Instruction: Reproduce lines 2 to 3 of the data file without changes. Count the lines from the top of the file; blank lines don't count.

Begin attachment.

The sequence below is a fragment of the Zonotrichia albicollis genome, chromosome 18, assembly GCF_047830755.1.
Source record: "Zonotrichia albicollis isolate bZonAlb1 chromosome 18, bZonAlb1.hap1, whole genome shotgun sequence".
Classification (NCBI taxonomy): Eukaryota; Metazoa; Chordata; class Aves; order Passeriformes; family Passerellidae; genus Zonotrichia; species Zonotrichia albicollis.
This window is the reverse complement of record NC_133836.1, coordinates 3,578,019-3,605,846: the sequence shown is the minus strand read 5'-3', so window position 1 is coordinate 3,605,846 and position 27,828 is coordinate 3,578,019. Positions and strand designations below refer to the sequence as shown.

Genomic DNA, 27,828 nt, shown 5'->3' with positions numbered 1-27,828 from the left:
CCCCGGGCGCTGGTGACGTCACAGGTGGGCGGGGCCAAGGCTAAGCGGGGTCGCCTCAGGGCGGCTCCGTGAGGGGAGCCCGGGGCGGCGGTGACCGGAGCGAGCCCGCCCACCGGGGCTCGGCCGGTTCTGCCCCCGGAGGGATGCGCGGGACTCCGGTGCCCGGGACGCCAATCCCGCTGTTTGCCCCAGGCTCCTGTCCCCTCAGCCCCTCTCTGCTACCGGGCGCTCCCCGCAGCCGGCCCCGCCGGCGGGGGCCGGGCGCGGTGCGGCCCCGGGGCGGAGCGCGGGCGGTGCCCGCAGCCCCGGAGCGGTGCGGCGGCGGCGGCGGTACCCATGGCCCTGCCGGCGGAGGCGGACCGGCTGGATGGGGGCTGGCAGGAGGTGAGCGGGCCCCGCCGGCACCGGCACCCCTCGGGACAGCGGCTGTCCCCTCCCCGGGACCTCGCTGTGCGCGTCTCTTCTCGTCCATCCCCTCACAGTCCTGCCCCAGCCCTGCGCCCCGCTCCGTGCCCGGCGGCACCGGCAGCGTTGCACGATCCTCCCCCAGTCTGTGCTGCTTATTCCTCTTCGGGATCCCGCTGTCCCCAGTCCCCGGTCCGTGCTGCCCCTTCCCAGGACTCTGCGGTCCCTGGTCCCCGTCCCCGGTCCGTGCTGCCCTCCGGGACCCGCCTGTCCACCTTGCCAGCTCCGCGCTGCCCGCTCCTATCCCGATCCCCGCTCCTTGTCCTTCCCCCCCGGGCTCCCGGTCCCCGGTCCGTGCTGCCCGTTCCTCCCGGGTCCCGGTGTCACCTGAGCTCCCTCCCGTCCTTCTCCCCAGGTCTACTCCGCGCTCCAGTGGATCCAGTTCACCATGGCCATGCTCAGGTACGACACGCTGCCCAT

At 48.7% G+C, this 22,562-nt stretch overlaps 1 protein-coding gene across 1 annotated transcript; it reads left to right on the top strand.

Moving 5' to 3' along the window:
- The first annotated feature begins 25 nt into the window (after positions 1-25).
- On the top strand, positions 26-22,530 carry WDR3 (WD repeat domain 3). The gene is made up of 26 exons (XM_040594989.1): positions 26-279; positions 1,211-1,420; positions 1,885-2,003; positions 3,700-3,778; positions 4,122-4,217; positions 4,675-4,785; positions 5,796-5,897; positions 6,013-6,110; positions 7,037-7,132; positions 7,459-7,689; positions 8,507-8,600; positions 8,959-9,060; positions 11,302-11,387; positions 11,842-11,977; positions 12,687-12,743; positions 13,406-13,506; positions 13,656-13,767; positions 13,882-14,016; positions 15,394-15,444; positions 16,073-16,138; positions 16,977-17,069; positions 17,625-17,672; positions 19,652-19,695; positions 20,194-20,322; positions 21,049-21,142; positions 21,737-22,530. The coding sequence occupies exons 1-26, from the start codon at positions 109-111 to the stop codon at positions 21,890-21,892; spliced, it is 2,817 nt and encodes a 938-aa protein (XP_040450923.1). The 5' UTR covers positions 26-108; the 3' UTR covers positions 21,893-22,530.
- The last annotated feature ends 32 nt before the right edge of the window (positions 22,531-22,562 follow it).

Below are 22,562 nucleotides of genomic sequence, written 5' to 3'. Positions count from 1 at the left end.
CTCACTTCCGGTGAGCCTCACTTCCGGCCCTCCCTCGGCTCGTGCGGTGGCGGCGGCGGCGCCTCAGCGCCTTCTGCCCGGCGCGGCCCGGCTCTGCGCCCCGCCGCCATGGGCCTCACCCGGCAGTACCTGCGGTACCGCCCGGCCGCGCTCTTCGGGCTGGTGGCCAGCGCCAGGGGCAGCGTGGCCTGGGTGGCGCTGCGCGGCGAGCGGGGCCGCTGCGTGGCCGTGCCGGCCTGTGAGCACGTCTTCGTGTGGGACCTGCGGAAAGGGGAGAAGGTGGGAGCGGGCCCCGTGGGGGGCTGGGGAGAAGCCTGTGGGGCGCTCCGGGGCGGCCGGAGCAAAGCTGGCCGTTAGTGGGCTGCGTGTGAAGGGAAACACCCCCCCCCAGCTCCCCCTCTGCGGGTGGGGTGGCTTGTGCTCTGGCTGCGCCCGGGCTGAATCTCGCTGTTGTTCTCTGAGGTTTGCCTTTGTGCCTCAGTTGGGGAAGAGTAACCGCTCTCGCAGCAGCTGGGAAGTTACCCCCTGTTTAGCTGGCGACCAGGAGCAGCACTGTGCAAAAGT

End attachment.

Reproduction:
Source record: "Zonotrichia albicollis isolate bZonAlb1 chromosome 18, bZonAlb1.hap1, whole genome shotgun sequence".
Classification (NCBI taxonomy): Eukaryota; Metazoa; Chordata; class Aves; order Passeriformes; family Passerellidae; genus Zonotrichia; species Zonotrichia albicollis.